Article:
Monday, October 17, 2005

Historical spam

Today a friend of mine sent me a chain letter, almost exactly like the one described in this Wired Magazine article:
The email started with a list of recipients that was longer, and arguably more impressive, than the holy lineage at the start of the New Testament: dozens of people from Harvard and HarperCollins and The Wall Street Journal. This was a highbrow crowd. Then it got down to business. I was invited by a lawyer named Pearlas Sanborn to participate in a Microsoft/AOL/Intel email beta test designed to help Internet Explorer maintain its dominance in the marketplace. But first they needed more testers. "When you forward this email to friends, Microsoft can and will track it (if you are a Microsoft Windows user) for a two-week time period. For every person that you forward this email to, Microsoft will pay you $245, for every person that you sent it to that forwards it on, Microsoft will pay you $243, and for every third person that receives it, you will be paid $241."
As a Macintosh user, I was ineligible for this windfall. Still, I couldn't help but be a little curious - and perplexed. Why would AOL help its archrival, and what does Intel have to do with this? The remainder of the message didn't clarify matters. It simply went on to recount tales of fortunes earned ($4,324.44, $24,800), and then reiterated the offer, except that now Microsoft was running the beta test to facilitate an AOL/Intel merger and had decreased the reward to $203.15 for every forward. Why AOL and Intel would join forces with Microsoft was not explained.
While my version of the message did not have every detail mentioned above, it was strikingly similar and all the dollar amounts corresponded exactly, which is amusing since the article was published in July 2004. The author painstakingly proves that the message is a total hoax and discovers that its origins date from a joke among college friends in November 1997:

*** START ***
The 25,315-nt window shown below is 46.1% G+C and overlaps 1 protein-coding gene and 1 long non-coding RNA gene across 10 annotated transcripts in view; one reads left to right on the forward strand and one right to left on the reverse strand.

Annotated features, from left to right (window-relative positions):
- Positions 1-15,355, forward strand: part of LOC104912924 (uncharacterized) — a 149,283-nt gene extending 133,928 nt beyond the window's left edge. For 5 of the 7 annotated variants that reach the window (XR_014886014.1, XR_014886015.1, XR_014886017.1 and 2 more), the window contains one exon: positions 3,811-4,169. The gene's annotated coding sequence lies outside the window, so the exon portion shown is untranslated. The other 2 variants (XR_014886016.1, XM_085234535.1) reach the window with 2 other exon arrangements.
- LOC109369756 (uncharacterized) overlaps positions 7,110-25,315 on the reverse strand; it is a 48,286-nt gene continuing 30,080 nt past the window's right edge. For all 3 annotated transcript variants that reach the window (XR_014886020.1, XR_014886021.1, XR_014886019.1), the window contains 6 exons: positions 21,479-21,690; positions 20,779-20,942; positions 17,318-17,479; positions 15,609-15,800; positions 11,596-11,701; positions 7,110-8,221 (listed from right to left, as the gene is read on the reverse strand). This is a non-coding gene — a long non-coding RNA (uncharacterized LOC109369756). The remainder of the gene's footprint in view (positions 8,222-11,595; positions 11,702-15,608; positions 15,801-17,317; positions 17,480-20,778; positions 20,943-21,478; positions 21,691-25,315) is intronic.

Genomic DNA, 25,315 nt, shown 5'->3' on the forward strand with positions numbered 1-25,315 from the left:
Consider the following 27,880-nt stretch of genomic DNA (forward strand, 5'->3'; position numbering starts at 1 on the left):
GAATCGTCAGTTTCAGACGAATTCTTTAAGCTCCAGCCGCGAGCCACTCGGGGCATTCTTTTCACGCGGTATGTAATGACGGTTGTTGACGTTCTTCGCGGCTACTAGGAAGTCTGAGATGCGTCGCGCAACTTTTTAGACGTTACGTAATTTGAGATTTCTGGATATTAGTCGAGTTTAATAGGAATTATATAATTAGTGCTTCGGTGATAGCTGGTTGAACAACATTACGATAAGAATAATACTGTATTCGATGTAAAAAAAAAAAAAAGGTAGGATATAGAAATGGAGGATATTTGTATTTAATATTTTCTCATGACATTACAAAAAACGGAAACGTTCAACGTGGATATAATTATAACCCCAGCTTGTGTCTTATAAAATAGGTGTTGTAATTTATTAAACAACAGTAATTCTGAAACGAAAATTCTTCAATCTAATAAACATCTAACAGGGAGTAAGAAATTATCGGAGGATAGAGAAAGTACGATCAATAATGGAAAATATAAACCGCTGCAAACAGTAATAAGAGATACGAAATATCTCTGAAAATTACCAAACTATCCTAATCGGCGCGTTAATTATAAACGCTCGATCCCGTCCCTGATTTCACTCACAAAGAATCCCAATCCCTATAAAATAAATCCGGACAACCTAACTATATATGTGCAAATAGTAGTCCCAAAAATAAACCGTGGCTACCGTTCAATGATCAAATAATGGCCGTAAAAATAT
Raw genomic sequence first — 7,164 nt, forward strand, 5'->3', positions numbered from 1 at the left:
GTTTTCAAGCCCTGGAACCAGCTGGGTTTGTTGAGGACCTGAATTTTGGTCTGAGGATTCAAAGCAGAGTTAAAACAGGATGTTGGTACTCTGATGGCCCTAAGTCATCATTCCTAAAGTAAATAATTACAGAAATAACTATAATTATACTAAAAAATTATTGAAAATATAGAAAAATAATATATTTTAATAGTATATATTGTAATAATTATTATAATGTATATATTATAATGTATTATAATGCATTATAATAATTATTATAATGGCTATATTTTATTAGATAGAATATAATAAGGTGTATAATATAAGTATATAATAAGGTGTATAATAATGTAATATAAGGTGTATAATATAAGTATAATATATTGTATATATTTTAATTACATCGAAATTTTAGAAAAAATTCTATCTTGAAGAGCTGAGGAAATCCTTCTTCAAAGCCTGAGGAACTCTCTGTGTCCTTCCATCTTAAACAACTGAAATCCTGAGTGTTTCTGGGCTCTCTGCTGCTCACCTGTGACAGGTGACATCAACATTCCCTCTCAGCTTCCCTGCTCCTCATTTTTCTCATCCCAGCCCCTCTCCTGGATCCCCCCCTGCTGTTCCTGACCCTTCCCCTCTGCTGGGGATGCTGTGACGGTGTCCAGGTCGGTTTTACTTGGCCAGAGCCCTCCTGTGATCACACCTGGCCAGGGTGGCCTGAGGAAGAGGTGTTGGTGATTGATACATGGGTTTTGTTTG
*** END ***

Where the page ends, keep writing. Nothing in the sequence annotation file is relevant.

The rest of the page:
I found the same text preserved by an amateur Internet archivist named Martin Miller, a University of Houston student who'd saved every copy of the hoax he received over a seven-year period and posted the collection on his Web site (where he was also selling calendars for Lent). He informed me this version was sent to him in late 1997 and that he believes it's the first. When it got to him, there were just 10 names on the recipient list. The first was Bryan Mack at Iowa State.
Bryan Mack was no longer a student by the time I came calling. He'd graduated in 2001 and had taken a job programming databases at the Colorado School of Mines. He's a regular guy. He answers his own phone. "I wasn't trying to trick people," he told me. "It was just a joke between a couple friends." Then he described how the joke got a little out of hand.
It all started on November 18, 1997, when the guy sitting beside him in the computer lab received a get-rich-quick email, one of the first examples of spam that either of them had seen. "I can come up with something better than that," Mack boasted. Three minutes later, Bill Gates' email-tracing program was born. Mack thought it was funny enough to send to a friend at Loras College in Dubuque, with "bill gates here" in the subject line. It made the guy laugh, so he passed it on.
Within days, the message was being read by strangers. A few wrote Mack, asking about their money. Whatever, he thought. Then he went home for Thanksgiving break. "When I got back to school, my account was locked up. There was like a gigabyte of mail, thousands upon thousands of messages." He set up a filter to block the onslaught. But two weeks later, someone forwarded him a new version. His name was no longer in the header. It came from and offered $1,000 and a complimentary copy of Windows 98. Then he got another, signed by Walt Disney Jr., that promised $5,000 and a free vacation. "I started getting scared," he says. "I thought maybe I was going to get in trouble for fraud." But Bryan Mack had already been forgotten. He went on with his studies in computer science.
I generally hate this kind of thing, and I am certainly not sending it on to anyone else, but it was still amusing to be a part of what can only be termed a revered fixture of the internet - the original, and apparently most enduring chain-letter hoax of the digital age. It has been going on now for almost exactly eight years - I wonder if humanity has finally discovered a (useless) perpetual motion machine?

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